Always try to get feedback on your designs from people outside your company. They must include people who don't have any experience with the industry you are trying to penetrate since this will help you avoid "groupthink."

6 - Optimizing User Experience With Visual Hierarchy

Design is all about making things look good for potential customers for most companies. However, there has been a surge in popularity around flat design in recent years, often characterized by its minimalistic aesthetic. This has led many product developers to focus more on visuals than functionality. Still, it may be a mistake to follow this trend if it's not what your users want.

Visual hierarchy is organizing content to get noticed by making some elements bigger or more colorful than others. This is incredibly important for user experience since no one likes visiting websites where they can't find anything because everything on the page looks similar.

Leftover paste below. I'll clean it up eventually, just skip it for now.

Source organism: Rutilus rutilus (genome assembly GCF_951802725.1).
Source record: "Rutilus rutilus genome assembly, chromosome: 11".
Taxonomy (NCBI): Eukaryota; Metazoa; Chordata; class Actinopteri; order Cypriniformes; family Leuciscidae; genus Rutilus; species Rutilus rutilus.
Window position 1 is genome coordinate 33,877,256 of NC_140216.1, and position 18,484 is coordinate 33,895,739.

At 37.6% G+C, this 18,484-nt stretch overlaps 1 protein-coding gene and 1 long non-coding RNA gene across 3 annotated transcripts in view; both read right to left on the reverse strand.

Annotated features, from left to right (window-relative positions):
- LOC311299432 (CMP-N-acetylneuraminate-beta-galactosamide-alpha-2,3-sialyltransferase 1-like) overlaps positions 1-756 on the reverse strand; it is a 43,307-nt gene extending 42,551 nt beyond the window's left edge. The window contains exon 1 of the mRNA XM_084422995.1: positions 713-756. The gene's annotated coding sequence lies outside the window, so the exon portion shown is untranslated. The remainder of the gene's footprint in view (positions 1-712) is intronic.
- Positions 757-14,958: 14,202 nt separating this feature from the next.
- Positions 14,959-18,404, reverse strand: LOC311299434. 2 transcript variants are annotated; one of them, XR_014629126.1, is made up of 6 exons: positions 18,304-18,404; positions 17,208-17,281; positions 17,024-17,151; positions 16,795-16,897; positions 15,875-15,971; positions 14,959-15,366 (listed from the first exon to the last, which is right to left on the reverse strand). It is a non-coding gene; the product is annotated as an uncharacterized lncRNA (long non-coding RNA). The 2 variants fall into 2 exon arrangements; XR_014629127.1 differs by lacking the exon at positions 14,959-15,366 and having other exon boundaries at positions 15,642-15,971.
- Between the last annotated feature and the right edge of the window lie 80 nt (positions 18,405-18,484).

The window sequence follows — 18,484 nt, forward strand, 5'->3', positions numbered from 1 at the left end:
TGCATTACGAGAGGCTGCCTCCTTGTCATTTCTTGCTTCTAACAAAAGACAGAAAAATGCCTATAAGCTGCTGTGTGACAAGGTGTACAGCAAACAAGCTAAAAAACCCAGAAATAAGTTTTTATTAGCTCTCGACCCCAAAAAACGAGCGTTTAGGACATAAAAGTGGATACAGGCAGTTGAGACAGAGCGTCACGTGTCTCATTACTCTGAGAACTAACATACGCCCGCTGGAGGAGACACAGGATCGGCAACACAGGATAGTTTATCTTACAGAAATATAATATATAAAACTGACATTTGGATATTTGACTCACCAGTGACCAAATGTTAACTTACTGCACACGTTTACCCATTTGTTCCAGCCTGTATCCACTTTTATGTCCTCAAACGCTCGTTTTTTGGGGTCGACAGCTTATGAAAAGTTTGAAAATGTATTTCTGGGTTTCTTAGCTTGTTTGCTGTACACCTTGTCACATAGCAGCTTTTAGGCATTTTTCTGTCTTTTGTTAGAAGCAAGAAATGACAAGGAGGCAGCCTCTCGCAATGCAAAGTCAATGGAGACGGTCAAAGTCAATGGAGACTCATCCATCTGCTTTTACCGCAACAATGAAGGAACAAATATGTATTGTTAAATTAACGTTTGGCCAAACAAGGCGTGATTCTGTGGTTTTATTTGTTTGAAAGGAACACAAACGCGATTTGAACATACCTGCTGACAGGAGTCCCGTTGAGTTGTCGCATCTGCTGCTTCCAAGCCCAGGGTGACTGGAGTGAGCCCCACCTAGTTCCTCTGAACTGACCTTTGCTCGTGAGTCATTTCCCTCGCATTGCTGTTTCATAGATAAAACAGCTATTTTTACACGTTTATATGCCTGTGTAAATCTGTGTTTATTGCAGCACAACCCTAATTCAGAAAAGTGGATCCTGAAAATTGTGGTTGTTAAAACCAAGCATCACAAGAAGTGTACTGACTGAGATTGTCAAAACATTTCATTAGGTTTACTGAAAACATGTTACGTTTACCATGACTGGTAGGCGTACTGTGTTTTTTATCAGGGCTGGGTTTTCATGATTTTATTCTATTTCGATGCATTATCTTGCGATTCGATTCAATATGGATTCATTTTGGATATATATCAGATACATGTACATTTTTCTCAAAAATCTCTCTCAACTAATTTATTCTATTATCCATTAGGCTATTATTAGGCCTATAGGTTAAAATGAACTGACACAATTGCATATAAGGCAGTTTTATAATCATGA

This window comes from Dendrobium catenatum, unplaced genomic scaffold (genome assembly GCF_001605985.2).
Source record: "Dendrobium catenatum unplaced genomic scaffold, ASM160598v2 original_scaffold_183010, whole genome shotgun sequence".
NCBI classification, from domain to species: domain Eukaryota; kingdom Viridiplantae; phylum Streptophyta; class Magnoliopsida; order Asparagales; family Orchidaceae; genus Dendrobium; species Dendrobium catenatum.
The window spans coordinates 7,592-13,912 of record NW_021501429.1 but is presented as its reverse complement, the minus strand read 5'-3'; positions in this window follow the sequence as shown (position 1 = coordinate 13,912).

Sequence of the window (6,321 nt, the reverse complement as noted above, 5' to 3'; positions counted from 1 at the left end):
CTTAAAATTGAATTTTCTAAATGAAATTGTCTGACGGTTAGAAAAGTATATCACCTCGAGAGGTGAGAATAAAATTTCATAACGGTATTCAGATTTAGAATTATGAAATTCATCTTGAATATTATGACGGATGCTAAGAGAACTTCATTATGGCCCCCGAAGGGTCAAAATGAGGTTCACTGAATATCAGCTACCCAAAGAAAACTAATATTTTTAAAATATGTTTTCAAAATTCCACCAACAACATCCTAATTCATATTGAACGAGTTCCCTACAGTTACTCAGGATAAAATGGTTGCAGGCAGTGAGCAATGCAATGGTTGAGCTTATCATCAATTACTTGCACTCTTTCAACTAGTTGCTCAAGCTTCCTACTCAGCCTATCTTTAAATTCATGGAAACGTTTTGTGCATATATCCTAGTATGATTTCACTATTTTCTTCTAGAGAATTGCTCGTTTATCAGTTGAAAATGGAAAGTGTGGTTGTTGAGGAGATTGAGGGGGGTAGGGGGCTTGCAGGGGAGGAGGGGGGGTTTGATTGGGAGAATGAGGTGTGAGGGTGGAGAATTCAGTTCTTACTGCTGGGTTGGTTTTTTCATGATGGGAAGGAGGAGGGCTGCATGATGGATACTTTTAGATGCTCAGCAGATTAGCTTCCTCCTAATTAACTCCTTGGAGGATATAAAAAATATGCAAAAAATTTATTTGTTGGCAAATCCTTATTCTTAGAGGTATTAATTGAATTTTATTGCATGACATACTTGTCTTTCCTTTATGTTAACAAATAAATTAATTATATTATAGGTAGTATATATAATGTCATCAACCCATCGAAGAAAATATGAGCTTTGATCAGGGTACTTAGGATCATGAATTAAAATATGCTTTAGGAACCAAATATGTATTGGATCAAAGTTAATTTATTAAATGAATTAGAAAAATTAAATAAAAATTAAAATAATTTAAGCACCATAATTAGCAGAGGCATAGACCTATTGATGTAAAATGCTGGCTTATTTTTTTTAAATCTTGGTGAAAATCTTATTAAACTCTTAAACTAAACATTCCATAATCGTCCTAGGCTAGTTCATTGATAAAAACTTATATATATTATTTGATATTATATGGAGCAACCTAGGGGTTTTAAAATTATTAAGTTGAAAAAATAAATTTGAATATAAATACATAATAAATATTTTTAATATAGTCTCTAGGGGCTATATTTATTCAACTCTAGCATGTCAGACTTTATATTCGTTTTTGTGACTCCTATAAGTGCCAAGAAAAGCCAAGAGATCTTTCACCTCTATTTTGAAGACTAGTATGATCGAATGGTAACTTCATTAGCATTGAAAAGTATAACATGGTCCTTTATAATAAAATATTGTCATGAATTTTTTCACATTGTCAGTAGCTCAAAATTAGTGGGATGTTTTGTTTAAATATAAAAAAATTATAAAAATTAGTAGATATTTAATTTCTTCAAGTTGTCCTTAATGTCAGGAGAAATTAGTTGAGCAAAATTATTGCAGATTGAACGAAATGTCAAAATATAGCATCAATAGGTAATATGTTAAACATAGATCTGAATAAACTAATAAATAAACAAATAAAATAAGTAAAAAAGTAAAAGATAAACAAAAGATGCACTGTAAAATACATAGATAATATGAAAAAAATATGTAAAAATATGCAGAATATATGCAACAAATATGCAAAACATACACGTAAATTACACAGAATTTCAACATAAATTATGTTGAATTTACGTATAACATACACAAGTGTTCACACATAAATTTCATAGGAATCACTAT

Therefore, you should always communicate which key points are most critical for customers. You can do this by using flat colors that stand out against white backgrounds or using negative space in the right way to help people navigate through your product. Remember, design isn't just about how something looks but also how easy it is to quickly use and access information. If you fail at these objectives, you won't have a marketable product.

7 - Designing With The End In Mind